At the South Side's Beehive Coffeehouse, Pittsburgh Councilman Patrick Dowd leaned in as the woman running the counter yesterday talked about the challenges of doing business on rowdy East Carson Street -- specifically the problem of drunks stumbling in and vomiting.
A few minutes later, Mr. Dowd was working that input into his speech as he stood over a new, $1,010 trash can at the corner of Carson and 11th Street.
"We've heard that people are disgusted with the wasteful spending of this administration as symbolized by this trash can," the mayoral challenger said. "Other people told me, look ... people can't use these trash cans. They're too drunk."
With that, he crystallized the message -- end excess, reverse decline -- of his bid to beat Mayor Luke Ravenstahl in the May 19 Democratic primary.
"We cannot afford another day of this sort of waste, let alone another four years," he said.
The incumbent's response, too, echoed now-familiar themes.
"We have a desperate candidate with no plan of his own, showing himself to be just ridiculous," said Ravenstahl campaign manager Paul McKrell.
Mr. Dowd highlighted $20.2 million that he characterized as the tip of "an iceberg of waste."
Dominating the tally was $19 million in fees and costs associated with a $414 million debt deal the Pittsburgh Water and Sewer Authority entered into last year. The costs included $10.1 million to insure the debt, and $6.9 million to J.P. Morgan Chase and Merrill Lynch Capital to terminate a 2007 debt deal and underwrite the new one.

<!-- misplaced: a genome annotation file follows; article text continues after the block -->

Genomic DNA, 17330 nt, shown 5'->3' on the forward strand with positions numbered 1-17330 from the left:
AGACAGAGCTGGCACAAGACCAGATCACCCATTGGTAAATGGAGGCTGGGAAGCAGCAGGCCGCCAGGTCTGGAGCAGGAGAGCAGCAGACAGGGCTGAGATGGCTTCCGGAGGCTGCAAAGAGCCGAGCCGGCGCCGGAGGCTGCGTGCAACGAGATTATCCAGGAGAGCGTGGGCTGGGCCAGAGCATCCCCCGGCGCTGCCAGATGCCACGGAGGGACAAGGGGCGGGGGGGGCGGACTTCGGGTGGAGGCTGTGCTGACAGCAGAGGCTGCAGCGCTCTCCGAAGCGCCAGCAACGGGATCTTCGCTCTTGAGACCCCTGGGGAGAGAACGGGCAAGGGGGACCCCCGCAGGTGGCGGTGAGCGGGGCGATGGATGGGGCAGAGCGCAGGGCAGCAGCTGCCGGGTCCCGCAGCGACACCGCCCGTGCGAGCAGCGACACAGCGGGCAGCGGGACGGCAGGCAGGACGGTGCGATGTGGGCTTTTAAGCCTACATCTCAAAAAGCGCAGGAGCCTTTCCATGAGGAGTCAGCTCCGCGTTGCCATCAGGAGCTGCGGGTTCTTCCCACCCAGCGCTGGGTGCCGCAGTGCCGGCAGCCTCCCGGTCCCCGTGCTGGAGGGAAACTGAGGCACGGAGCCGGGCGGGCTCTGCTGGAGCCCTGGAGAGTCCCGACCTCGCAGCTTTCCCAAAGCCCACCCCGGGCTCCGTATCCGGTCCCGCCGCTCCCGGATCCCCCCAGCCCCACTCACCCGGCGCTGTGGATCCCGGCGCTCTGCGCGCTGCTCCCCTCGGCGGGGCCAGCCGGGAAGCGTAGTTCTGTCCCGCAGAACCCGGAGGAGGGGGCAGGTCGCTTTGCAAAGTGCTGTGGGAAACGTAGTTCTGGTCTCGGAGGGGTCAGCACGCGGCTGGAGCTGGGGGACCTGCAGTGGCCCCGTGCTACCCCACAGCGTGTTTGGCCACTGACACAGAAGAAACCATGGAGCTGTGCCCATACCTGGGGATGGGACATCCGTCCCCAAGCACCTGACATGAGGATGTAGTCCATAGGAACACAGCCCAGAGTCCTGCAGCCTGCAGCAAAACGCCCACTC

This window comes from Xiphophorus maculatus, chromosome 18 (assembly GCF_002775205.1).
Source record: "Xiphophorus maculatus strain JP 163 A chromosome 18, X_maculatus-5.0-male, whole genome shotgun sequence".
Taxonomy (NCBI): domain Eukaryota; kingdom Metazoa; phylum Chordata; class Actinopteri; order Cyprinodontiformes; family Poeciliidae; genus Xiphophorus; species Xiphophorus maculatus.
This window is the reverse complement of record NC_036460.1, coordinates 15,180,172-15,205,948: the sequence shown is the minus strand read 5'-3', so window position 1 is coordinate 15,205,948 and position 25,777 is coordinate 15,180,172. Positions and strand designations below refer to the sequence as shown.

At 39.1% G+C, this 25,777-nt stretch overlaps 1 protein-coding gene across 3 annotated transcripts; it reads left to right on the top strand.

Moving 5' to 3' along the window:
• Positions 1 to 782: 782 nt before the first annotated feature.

Mr. Dowd said those costs might have been much lower if the professional service contracts had been awarded competitively.
Mr. McKrell noted that Mr. Dowd voted on council to allow the authority to complete the debt deal, and called his criticisms "nothing short of hypocrisy." Authority leaders have said the deal allows them to repair facilities without raising rates.
Mr. Dowd listed $861,500 in "waste" from an Urban Redevelopment Authority parking lot management contract awarded with bidding irregularities, and the purchase of trash cans and firehouse ventilation systems through state contracts. "We should've done the ventilation system, no question, but we should have bid it out," he said.
"What does Patrick Dowd know about a good [ventilation] system?" asked Mr. McÂKrell.
Mr. Dowd also counted $337,000 in payments to police Cmdr. Catherine McNeilly (demoted and then reinstated after a federal lawsuit), former Operations Director Dennis Regan (paid for seven weeks of leave during a Law Department probe before he resigned) and former URA Executive Director Pat Ford (given a settlement following an ethics investigation).
"This wasted money can be used to improve peoples' lives, to improve a business district," said Mr. Dowd, or to "invest in public transportation, parks and better policing."
He wants all contracts over $25,000 to be subject to competitive bidding.
Mr. Ravenstahl has said there will be competitive processes for every contract award beginning April 15.
Rich Lord can be reached at email@example.com or 412-263-1542.